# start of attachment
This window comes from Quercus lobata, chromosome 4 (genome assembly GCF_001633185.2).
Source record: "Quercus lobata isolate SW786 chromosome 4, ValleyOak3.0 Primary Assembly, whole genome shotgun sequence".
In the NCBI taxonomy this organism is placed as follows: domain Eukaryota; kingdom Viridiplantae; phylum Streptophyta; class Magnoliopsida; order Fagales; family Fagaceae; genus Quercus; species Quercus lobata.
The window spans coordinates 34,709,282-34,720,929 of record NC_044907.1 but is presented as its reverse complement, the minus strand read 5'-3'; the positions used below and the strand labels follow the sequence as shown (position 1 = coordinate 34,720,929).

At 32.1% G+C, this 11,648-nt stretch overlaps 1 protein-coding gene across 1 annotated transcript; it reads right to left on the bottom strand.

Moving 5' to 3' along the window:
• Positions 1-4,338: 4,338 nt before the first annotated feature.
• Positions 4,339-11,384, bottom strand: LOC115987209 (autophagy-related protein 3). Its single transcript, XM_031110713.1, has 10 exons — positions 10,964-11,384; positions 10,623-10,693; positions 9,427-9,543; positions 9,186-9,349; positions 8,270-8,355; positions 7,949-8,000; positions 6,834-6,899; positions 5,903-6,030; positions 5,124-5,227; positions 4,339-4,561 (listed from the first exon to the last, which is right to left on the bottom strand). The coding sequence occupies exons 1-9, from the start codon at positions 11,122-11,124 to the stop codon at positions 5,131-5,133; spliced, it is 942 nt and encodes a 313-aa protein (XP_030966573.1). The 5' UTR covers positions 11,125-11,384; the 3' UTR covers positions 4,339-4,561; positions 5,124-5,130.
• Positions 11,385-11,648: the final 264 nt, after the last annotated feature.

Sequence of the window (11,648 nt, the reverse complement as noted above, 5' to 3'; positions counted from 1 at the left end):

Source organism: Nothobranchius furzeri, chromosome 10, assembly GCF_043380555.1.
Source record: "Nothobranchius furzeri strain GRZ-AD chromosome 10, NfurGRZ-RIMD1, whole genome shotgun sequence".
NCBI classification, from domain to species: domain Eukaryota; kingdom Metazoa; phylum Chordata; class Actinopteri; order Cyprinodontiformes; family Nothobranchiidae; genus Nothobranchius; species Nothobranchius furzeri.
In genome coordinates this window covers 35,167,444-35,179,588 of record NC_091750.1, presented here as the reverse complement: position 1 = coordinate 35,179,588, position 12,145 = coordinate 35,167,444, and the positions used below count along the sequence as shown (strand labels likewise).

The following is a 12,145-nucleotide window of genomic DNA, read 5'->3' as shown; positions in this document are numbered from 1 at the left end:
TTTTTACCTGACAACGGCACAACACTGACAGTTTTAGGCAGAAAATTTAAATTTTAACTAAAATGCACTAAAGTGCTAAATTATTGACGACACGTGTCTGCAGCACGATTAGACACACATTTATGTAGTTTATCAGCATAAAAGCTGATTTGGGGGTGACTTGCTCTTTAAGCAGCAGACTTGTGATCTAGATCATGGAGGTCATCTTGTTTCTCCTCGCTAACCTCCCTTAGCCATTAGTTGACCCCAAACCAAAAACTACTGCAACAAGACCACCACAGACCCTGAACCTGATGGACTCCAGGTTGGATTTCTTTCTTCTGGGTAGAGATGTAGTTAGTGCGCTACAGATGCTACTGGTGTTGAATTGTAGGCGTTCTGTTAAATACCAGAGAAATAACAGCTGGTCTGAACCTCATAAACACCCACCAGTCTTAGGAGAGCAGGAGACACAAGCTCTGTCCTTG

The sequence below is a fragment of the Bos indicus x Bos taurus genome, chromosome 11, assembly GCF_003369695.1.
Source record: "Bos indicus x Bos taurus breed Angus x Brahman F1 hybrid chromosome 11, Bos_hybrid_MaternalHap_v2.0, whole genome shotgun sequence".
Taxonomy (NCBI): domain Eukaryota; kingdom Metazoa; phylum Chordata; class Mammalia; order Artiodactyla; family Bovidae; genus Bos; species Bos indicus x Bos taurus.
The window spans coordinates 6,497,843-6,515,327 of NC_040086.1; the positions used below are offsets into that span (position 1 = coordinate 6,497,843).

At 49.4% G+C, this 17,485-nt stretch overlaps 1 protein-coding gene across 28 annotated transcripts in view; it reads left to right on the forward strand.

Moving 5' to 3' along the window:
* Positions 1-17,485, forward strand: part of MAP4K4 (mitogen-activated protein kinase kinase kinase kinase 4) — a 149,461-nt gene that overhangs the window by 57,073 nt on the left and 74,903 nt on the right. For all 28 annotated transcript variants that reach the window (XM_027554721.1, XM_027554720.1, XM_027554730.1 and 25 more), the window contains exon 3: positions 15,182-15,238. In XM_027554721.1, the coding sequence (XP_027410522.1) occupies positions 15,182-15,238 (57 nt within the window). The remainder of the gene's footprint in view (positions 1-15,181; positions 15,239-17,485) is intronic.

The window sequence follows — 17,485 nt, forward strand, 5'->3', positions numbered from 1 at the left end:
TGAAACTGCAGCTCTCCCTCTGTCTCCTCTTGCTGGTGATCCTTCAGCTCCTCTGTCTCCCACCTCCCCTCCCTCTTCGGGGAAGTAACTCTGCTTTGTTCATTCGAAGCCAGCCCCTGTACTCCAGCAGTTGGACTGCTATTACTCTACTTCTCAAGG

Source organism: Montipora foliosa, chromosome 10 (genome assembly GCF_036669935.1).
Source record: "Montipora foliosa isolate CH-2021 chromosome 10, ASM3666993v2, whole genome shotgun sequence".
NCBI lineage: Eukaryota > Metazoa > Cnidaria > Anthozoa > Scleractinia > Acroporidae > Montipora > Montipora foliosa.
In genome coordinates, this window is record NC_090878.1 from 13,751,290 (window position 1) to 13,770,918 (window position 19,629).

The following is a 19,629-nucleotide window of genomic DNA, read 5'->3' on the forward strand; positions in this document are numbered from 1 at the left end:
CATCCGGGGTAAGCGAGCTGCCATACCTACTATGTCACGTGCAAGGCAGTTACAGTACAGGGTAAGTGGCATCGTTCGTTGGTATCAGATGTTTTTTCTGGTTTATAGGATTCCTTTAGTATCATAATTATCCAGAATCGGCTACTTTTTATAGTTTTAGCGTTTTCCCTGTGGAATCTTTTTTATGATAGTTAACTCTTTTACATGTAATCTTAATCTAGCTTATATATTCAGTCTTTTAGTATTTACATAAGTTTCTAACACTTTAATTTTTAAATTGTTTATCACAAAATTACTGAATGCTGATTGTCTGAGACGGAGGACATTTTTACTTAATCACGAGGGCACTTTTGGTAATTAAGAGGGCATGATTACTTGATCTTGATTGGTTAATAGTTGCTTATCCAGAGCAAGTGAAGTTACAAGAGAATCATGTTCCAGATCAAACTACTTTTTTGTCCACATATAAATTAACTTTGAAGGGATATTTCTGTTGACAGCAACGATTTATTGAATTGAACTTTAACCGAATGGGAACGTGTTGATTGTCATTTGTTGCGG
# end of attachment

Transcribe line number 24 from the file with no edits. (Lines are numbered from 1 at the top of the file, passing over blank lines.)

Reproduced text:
The window sequence follows — 17,485 nt, forward strand, 5'->3', positions numbered from 1 at the left end: